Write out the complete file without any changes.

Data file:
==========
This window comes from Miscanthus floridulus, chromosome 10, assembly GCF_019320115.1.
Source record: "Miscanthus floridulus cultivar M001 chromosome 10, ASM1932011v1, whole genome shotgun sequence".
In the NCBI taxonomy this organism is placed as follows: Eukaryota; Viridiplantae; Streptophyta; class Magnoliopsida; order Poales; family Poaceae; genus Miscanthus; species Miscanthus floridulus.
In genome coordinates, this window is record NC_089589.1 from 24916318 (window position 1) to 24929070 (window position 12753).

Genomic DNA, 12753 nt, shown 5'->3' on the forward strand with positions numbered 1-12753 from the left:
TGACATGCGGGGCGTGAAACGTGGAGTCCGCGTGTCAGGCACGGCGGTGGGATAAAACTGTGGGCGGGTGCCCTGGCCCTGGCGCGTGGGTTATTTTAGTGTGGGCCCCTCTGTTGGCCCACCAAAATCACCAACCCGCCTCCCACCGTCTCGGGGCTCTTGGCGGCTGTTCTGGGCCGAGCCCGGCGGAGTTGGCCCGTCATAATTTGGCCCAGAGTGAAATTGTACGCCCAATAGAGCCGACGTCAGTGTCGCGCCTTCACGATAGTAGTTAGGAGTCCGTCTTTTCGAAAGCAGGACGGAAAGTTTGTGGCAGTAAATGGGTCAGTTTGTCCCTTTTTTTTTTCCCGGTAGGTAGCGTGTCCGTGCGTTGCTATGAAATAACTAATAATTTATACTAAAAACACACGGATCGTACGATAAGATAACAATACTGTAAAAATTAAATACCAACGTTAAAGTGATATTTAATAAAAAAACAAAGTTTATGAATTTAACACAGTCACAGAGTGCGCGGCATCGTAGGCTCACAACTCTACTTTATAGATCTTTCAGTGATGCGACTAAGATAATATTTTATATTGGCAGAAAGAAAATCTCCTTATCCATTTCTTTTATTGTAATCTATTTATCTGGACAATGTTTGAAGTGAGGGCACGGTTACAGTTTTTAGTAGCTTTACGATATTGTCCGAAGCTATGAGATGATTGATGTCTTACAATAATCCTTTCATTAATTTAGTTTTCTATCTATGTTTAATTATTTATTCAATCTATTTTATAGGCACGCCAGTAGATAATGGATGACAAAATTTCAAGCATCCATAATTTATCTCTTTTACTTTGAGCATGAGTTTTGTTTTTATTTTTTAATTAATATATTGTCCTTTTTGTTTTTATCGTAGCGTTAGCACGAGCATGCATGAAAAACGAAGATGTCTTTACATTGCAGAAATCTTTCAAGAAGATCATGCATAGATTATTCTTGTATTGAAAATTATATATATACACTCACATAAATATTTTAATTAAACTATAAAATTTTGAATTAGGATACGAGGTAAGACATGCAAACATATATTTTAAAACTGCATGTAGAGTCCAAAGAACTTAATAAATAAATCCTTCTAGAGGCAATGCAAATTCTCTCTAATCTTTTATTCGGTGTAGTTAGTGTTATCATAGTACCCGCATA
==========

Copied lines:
This window comes from Miscanthus floridulus, chromosome 10, assembly GCF_019320115.1.
Source record: "Miscanthus floridulus cultivar M001 chromosome 10, ASM1932011v1, whole genome shotgun sequence".
In the NCBI taxonomy this organism is placed as follows: Eukaryota; Viridiplantae; Streptophyta; class Magnoliopsida; order Poales; family Poaceae; genus Miscanthus; species Miscanthus floridulus.
In genome coordinates, this window is record NC_089589.1 from 24916318 (window position 1) to 24929070 (window position 12753).

Genomic DNA, 12753 nt, shown 5'->3' on the forward strand with positions numbered 1-12753 from the left:
TGACATGCGGGGCGTGAAACGTGGAGTCCGCGTGTCAGGCACGGCGGTGGGATAAAACTGTGGGCGGGTGCCCTGGCCCTGGCGCGTGGGTTATTTTAGTGTGGGCCCCTCTGTTGGCCCACCAAAATCACCAACCCGCCTCCCACCGTCTCGGGGCTCTTGGCGGCTGTTCTGGGCCGAGCCCGGCGGAGTTGGCCCGTCATAATTTGGCCCAGAGTGAAATTGTACGCCCAATAGAGCCGACGTCAGTGTCGCGCCTTCACGATAGTAGTTAGGAGTCCGTCTTTTCGAAAGCAGGACGGAAAGTTTGTGGCAGTAAATGGGTCAGTTTGTCCCTTTTTTTTTTCCCGGTAGGTAGCGTGTCCGTGCGTTGCTATGAAATAACTAATAATTTATACTAAAAACACACGGATCGTACGATAAGATAACAATACTGTAAAAATTAAATACCAACGTTAAAGTGATATTTAATAAAAAAACAAAGTTTATGAATTTAACACAGTCACAGAGTGCGCGGCATCGTAGGCTCACAACTCTACTTTATAGATCTTTCAGTGATGCGACTAAGATAATATTTTATATTGGCAGAAAGAAAATCTCCTTATCCATTTCTTTTATTGTAATCTATTTATCTGGACAATGTTTGAAGTGAGGGCACGGTTACAGTTTTTAGTAGCTTTACGATATTGTCCGAAGCTATGAGATGATTGATGTCTTACAATAATCCTTTCATTAATTTAGTTTTCTATCTATGTTTAATTATTTATTCAATCTATTTTATAGGCACGCCAGTAGATAATGGATGACAAAATTTCAAGCATCCATAATTTATCTCTTTTACTTTGAGCATGAGTTTTGTTTTTATTTTTTAATTAATATATTGTCCTTTTTGTTTTTATCGTAGCGTTAGCACGAGCATGCATGAAAAACGAAGATGTCTTTACATTGCAGAAATCTTTCAAGAAGATCATGCATAGATTATTCTTGTATTGAAAATTATATATATACACTCACATAAATATTTTAATTAAACTATAAAATTTTGAATTAGGATACGAGGTAAGACATGCAAACATATATTTTAAAACTGCATGTAGAGTCCAAAGAACTTAATAAATAAATCCTTCTAGAGGCAATGCAAATTCTCTCTAATCTTTTATTCGGTGTAGTTAGTGTTATCATAGTACCCGCATA